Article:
All our statisticians have a strong educational background in mathematics with a specialization in statistics, and are experienced in collaborating with physicians and scientists on designing the study and analyzing the results. Thanks to their many years of experience in cooperating with the medical and pharmaceutical community, they can perfectly understand the problems faced by the researcher at any stage of the research work.

We provide statistical analyses of your data, and also calculations of sample size for your study. We also advice on the design of your study from the statistical point of view, on the use of correct statistical tests and help in the interpretation of the data. We can help you identify the most important elements of your data, and choose the best way to present them - a task that can be confusing and difficult.

We offer a complete package, from study design and writing statistical analysis plan, through data analysis and writing the protocol to writing the clinical study report (CSR).

All services are compliant with GCP.

Please do not hesitate to contact us for a preliminary estimate.

CE mark & FDA regulatory support

As defined in Directive 93/43/EEC, a medical device is:

“Any instrument, apparatus, appliance, software, material or other article, whether used alone or in combination, including the software intended by its manufacturer to be used specifically for diagnostic and/or therapeutic purposes and necessary for its proper application, intended by the manufacturer to be used for human beings for the purpose of:

  • diagnosis, prevention, monitoring, treatment or alleviation of disease,
  • diagnosis, monitoring, treatment, alleviation of or compensation for an injury or handicap,
  • investigation, replacement or modification of the anatomy or of a physiological process,
  • control of conception,

and which does not achieve its principal intended action in or on the human body by pharmacological, immunological or metabolic means, but which may be assisted in its function by such means".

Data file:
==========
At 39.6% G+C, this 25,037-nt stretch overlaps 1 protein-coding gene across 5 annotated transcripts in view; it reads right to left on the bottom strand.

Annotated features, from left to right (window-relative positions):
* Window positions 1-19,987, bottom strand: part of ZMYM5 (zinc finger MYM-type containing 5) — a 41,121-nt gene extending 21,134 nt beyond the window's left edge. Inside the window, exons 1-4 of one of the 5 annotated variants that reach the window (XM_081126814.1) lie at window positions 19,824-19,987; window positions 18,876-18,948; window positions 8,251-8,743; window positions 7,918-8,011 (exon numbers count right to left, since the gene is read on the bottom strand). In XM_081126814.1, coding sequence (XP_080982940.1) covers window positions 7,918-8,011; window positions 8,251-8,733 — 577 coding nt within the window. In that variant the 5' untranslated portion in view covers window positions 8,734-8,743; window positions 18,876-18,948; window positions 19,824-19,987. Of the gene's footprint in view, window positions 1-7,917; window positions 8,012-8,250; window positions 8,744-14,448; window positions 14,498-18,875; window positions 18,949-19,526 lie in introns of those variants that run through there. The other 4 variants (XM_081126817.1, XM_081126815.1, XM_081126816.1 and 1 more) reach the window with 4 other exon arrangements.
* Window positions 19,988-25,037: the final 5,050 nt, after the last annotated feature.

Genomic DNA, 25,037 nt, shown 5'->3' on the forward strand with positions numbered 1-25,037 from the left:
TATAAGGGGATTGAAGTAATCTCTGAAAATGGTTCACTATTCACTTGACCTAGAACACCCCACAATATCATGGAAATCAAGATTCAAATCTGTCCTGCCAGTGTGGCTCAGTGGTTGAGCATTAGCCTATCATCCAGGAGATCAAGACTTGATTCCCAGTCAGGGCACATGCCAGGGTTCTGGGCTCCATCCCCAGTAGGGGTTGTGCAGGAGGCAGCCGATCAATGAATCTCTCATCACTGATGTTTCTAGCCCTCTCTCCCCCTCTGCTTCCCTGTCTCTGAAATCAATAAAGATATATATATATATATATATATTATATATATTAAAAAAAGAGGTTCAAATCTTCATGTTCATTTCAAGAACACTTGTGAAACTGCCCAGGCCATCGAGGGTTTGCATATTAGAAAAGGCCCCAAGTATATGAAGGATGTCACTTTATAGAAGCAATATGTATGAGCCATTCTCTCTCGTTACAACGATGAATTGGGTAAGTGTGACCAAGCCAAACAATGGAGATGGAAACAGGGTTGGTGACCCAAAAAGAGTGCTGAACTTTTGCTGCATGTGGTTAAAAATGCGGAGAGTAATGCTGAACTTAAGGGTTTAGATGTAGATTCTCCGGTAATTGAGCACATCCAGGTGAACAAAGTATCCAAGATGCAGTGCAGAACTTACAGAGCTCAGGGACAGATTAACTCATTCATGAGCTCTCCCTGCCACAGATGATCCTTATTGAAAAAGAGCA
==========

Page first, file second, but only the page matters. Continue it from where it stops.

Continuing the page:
The decision as to whether a product is classified as a medical device is generally made by the manufacturer on the basis of its intended use. However, the national competent authorities may still refuse to register the product as a medical device. Therefore, it is important to consider how the product has been classified in other EU countries.

If the product complies with all the requirements of the European Commission's product class directives, the manufacturer may include a CE mark on the product. CE-marking confirms passage of the conformity assessment procedure, and means the product can be sold or marketed throughout the European Union.

For some products, such as medical devices, it is necessary to meet the requirements of more than one directive or to pass the assessment of an independent body (notified body). In particular, medical devices may be subject to the following directives:

In Poland, the provisions of Directive 93/42/EEC (as well as Directives 90/385/EEC and 98/79/EC) are implemented through the Medical Devices Act of 20 May 2010, along with 12 related regulations of the Minister of Health.

To obtain a CE mark, manufacturers must:

  • assess whether the product is a medical device according to Medical Device Directive (93/42/EEC)
  • classify the product
  • choose the optimal path for the company and product conformity assessment
  • implement a quality management system (optional), and procedures for post-production supervision, incident reporting, and document storage
  • identify the essential requirements for the product and the harmonized standards
  • implement the requirements of these standards or assess the safety and effectiveness of the declared function in accordance with the harmonized standards and the current knowledge